- Heritage lovers scream it's cultural carnage
- Maneesh Pandey
NEW DELHI (March 2, 2001): Indian heritage experts and lovers are shell-shocked
at the Taliban's demolition spree. Dismissing it as ``cultural carnage'' driven by ``sheer
fanaticism'', they called for a cautious approach in the face of such vandalism.
Calling it ``pathetic'', R. Sengupta, former director of ASI who served long in
Afghanistan as part of Indo-Afghan restoration project, described the situation as
"particularly sad for India. They were some of the finest specimens of Buddhist
civilisation and culture,'' he said.
Some feel this act may be more than a cultural issue. According to Asish Banerjee of
INTACH: ``The whole action has a political motive''. He didn't elaborate it further but
few others, requesting anonymity, were unanimous in saying that it might spill over in our
lands and Kashmir may be the new theatre.
``It's extremely tragic'' says S K Singh, India's ex-ambassador to Afghanistan. ``The
destruction of any global property is an issue of utmost concern. They have not only
destroyed the world-famous heritage but shattered the sentiments of millions of Buddhist
followers,'' he adds.
The sites targeted are Bamiyan, - home to the two ``tallest standing Buddhas'' and
other Buddhist masterpieces - the Kabul museum, Ghazni, (from where a sculpture of Mahisasura
Mardini, Goddess Durga slaying the demon buffalo, dating 7th to 8th century AD was
unearthed), Herat, Jalalabad and Kandahar.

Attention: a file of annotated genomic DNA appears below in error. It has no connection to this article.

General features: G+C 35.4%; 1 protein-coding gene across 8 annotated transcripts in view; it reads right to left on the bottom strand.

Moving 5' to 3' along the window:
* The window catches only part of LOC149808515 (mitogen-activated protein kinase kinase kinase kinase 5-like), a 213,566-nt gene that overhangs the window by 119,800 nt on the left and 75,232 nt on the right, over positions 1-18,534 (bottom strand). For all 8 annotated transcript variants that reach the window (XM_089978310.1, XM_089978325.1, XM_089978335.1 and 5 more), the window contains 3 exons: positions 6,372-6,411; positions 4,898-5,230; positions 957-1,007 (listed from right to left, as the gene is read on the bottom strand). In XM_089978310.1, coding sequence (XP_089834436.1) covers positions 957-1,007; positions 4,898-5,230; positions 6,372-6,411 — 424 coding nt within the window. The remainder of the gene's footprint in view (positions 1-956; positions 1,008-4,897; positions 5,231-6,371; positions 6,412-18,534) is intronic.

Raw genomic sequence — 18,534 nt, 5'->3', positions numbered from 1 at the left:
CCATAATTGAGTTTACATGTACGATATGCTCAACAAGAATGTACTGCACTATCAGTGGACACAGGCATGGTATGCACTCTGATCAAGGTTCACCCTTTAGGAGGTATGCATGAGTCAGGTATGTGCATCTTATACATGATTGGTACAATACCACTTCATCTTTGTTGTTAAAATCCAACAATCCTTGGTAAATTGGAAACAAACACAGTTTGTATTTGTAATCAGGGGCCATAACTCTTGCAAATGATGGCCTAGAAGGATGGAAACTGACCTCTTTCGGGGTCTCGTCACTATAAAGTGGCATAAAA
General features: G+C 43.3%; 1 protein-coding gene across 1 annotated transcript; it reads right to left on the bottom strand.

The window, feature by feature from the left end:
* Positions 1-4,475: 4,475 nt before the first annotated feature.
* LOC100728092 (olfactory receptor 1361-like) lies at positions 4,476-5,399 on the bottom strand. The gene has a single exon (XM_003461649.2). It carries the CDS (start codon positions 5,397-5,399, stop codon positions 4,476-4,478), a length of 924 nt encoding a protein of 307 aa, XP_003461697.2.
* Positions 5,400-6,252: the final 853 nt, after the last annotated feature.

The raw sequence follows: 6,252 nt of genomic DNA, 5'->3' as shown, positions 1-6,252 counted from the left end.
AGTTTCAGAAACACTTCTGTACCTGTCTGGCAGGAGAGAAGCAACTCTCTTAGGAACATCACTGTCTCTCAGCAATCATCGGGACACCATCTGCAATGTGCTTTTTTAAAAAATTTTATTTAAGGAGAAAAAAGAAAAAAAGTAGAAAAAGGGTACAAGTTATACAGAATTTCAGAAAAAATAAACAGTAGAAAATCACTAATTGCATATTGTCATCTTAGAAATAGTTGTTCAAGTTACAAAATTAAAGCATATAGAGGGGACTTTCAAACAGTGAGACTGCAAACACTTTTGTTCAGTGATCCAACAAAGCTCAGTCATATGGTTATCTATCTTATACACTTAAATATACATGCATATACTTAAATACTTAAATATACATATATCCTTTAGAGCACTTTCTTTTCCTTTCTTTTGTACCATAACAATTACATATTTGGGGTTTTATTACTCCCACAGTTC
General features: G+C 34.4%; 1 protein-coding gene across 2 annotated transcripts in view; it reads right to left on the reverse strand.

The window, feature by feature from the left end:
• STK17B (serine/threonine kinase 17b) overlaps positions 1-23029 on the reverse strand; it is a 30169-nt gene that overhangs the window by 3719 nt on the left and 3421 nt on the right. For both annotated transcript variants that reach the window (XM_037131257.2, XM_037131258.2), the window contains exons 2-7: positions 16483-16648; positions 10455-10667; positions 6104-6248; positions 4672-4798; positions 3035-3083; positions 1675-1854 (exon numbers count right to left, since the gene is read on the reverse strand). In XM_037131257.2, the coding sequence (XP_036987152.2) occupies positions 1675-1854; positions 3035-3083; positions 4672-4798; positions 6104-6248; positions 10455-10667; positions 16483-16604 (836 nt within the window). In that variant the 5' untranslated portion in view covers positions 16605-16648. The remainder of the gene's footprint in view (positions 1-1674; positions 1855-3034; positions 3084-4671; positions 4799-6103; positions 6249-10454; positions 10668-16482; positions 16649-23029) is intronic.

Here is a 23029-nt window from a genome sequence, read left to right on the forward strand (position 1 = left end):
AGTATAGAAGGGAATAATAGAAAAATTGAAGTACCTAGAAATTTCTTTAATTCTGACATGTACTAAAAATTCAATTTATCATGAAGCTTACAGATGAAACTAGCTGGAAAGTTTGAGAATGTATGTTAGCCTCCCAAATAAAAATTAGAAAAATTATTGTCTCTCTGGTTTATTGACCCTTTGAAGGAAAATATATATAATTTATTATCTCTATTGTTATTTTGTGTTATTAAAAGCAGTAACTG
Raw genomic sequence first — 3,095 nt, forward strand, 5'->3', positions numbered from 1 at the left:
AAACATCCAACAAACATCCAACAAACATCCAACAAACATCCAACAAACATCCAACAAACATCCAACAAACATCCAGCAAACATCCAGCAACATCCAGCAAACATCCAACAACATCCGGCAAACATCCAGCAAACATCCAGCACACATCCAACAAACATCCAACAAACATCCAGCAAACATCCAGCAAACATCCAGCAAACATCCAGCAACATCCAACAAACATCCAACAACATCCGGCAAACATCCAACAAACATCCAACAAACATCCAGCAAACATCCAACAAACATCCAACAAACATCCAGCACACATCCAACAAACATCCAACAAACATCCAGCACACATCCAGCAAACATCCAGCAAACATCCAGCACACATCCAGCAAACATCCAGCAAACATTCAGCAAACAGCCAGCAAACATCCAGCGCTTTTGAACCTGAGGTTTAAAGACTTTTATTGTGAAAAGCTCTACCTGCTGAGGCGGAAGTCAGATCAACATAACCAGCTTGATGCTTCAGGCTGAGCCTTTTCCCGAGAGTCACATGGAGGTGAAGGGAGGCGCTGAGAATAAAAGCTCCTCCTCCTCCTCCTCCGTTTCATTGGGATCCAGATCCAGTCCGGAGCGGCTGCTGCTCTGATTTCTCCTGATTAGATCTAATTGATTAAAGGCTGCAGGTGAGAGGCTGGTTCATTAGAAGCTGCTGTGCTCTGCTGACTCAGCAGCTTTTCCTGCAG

The UNESCO office here has condemned it as an extremist act. Prithviraj Perera,
director of culture in UNESCO, said the previous government had in fact proposed the
Bamiyan Buddha statues for nomination as world heritage to UNESCO's World Heritage
Committee. This could be an act of vengeance too, he said. ``The whole world will react
with indignation but those who respect the dignity and rights of other cultures, will not
react by similar destructions,'' said Perera.
R C Agarwal of ASI called it a destruction of human creations and a big blow to the
ethos of the land. ``It's not the matter of like and dislike. The world cherished it. What
would happen if the non-Islamic countries start destroying Islamic architecture?'' he
Radha Banerjee of IGNCA takes the demolition as a big blow to Buddhism - known for
compassion and friendship. She said: ``It was through Afghanistan, Buddhism spread to
various countries, including Iran, Central Asia and China. The style of the Colossal
Bamiyan Buddha inspired the Colossal Buddha of Yungang of China. Such a cultural diffusion
was made possible through that land only and what's happened today is painful.''